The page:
216 F2d 104 Davies Flying Service v. United States

216 F.2d 104



UNITED STATES of America, Appellee.

No. 12090.

United States Court of Appeals Sixth Circuit.

Oct. 28, 1954.

J. L. Richardson, Jr., Louisville, Ky., A. J. Deindoerfer, Louisville, Ky., on brief, for appellants.

John G. Laughlin, Washington, D.C., Warren E. Burger, Washington, D.C., J. Leonard Walker, Louisville, Ky., Paul A. Sweeney, Washington, D.C., on brief, for appellee.

Before SIMONS, Chief Judge, and MARTIN and STEWART, Circuit Judges.


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Appellant sued the United States under the Federal Tort Claims Act, 28 U.S.C. §§ 1346, 2674, for money damages resulting from the loss of appellant's airplane allegedy caused by the negligence of a Civil Aeronautics Administration pilot. Finding that appellant had not sustained the burden of proving negligence, the District Court denied relief, and this appeal followed.


The airplane in question was the subject of a contract between appellant and appellee, under the terms of which appellant agreed to have the airplane available upon request at a Louisville airport for use by certified pilots of the Civil Aeronautics Administration at a specified rental. This contract further provided:


'The contractor shall assume full responsibility for loss of or damage to the rented aircraft, and agrees to save the Government harmless from liability for damage to the property of and injury to or death of third persons, except that due to negligence on the part of Government personnel in line of duty.'


On October 3, 1950, pursuant to the contract, appellant delivered the airplane to a Civil Aeronautics Administration pilot for a round trip flight to Lexington, Kentucky, in the line of duty. On the return trip later that day the airplane crashed, the pilot and his passenger were killed, and the airplane was totally demolished. The cause of the crash was undetermined and apparently undeterminable.


It is appellant's contention that under the Kentucky law of bailments a prima facie case of negligence was made upon proof of the bailment contract, the delivery of the airplane in good condition to the appellee, and the appellee's failure to return it. Threlkeld v. Breaux Ballard, 296 Ky. 344, 177 S.W.2d 157, 151 A.L.R. 708. These facts having been proved, the appellant contends that appellee then had the burden of proving its freedom from negligence, and that upon appellee's failure to sustain this burden, appellant was entitled to judgment. Welch v. L. R. Cooke Chevrolet Co., 314 Ky. 634, 236 S.W.2d 690; Webb v. McDaniels, 305 Ky. 739, 205 S.W.2d 511.


It will be observed that the above quoted contract provision as to liability is an ambiguous one. It is open to the construction that appellant assumed the risk of loss or damage to its own airplane in any event, and that the provision as to the negligence of Government personnel would apply only with respect to liability for damage or injury to third persons.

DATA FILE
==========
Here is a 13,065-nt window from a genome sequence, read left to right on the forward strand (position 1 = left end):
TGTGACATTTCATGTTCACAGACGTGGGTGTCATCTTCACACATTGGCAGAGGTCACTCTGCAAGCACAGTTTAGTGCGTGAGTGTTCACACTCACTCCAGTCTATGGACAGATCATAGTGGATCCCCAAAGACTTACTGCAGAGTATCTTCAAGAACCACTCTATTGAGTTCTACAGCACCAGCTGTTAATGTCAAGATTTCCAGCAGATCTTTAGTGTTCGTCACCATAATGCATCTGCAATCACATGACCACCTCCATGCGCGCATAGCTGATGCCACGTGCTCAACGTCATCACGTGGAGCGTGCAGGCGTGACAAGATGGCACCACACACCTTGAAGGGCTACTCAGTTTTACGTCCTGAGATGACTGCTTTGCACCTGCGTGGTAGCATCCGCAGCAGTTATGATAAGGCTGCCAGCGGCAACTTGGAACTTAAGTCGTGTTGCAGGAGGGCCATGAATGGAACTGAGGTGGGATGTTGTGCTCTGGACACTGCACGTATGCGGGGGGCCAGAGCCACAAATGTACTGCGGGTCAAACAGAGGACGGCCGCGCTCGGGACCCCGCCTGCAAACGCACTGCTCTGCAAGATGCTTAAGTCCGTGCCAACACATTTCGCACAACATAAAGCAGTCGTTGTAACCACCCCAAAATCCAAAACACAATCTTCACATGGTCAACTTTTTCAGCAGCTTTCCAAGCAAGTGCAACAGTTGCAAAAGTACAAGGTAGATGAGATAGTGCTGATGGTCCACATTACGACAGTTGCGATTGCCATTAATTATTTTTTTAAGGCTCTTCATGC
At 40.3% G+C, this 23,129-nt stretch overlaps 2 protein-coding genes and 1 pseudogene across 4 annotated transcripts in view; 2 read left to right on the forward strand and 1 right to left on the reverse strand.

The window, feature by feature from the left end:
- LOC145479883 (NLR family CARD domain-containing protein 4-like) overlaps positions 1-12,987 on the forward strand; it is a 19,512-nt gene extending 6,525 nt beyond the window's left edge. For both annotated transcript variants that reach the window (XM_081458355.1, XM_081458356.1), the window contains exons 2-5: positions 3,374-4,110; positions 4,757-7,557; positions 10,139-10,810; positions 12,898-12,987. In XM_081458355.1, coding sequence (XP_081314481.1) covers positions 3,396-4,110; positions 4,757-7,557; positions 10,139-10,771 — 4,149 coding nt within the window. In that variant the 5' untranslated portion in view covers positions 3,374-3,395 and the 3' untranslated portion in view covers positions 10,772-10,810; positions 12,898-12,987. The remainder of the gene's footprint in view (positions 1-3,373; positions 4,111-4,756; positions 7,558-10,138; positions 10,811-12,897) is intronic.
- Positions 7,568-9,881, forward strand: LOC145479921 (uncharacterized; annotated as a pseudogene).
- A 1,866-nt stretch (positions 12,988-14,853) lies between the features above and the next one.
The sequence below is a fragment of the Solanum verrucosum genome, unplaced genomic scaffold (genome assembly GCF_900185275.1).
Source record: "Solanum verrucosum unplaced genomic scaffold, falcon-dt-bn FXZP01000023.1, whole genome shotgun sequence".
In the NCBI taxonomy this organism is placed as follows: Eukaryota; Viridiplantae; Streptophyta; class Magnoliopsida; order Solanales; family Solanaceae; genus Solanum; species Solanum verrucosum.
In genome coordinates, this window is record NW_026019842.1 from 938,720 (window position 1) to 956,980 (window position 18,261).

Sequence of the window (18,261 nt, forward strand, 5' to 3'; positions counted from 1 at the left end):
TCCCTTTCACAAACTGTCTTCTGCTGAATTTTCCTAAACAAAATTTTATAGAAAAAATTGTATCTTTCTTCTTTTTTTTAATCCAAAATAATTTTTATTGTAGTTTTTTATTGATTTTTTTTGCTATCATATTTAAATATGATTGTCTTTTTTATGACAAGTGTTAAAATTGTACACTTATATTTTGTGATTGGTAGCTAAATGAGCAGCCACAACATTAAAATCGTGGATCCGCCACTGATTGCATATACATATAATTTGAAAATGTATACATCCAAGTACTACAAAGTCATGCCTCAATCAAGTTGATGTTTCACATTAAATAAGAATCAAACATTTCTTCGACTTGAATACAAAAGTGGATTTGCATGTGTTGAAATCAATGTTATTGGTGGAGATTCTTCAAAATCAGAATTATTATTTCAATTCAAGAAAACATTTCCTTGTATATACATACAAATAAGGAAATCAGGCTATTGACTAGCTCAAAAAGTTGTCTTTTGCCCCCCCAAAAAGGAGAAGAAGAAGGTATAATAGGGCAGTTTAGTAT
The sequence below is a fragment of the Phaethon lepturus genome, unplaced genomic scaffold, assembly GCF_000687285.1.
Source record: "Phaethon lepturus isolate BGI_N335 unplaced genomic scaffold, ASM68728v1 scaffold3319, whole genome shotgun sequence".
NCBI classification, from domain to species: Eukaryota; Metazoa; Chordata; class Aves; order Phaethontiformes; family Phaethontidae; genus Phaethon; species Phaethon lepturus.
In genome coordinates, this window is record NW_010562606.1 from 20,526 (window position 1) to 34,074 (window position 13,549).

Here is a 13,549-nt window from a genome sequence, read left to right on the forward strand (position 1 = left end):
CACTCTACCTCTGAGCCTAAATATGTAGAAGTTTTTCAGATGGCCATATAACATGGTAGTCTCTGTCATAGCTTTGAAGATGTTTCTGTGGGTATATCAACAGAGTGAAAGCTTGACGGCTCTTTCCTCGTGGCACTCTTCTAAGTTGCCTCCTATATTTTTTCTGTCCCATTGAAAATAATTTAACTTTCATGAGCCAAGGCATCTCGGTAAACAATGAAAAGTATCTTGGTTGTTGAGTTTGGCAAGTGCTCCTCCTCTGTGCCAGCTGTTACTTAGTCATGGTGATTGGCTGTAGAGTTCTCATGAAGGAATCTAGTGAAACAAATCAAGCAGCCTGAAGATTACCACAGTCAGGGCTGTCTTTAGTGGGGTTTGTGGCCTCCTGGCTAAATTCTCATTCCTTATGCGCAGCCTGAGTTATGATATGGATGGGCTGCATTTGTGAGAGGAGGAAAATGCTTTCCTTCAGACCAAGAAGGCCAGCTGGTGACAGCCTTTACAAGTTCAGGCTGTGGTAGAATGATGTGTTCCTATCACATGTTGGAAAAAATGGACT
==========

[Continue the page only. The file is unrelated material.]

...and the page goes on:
The District Court resolved this ambiguity in favor of appellant, construing the contractual language to provide (114 F.Supp. 779): "The contractor shall assume full responsibility for loss of or damage to the rented aircraft * * * except that due to negligence on the part of Government personnel in line of duty." However, the District Court concluded that this provision imposed upon appellant the burden of proving negligence by a preponderance of the evidence, unaided by any presumption, and found that appellant had failed to sustain that burden.

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In a well-reasoned opinion the court pointed out that in none of the Kentucky cases relied upon by appellant was there involved an agreement containing a specific provision as to liability. Conceding the Kentucky rule of law in ordinary bailment cases to be as appellant contends, the court held that that rule was not applicable to the present case by reason of the explicit contractual provision 'making liability of the Government for loss or damage to the rented aircraft not dependent, as in ordinary cases of bailment, upon the relationship of the parties but upon an exception to the plaintiff's contractual responsibility for such loss.' The District Court based this conclusion upon the 'familiar rule that one who seeks advantage of an exception in a contractual stipulation as the basis of his claim is charged with the burden of proving facts necessary to bring himself within such exception.'


We find no error in the court's reasoning, nor in its finding that appellant failed to prove negligence on the part of appellee's pilot. It accordingly follows that the judgment should be and is affirmed.